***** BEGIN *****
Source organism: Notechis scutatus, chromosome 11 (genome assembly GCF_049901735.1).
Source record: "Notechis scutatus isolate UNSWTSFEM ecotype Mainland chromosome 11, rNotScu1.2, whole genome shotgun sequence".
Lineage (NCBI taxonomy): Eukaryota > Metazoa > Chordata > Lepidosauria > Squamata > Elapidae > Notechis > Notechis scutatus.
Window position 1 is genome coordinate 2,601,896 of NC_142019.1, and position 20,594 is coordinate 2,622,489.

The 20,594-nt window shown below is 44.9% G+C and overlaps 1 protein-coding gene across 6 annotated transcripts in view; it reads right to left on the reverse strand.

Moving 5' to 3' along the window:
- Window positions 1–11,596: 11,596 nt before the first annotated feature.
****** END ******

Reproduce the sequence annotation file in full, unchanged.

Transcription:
Source organism: Notechis scutatus, chromosome 11 (genome assembly GCF_049901735.1).
Source record: "Notechis scutatus isolate UNSWTSFEM ecotype Mainland chromosome 11, rNotScu1.2, whole genome shotgun sequence".
Lineage (NCBI taxonomy): Eukaryota > Metazoa > Chordata > Lepidosauria > Squamata > Elapidae > Notechis > Notechis scutatus.
Window position 1 is genome coordinate 2,601,896 of NC_142019.1, and position 20,594 is coordinate 2,622,489.

The 20,594-nt window shown below is 44.9% G+C and overlaps 1 protein-coding gene across 6 annotated transcripts in view; it reads right to left on the reverse strand.

Moving 5' to 3' along the window:
- Window positions 1–11,596: 11,596 nt before the first annotated feature.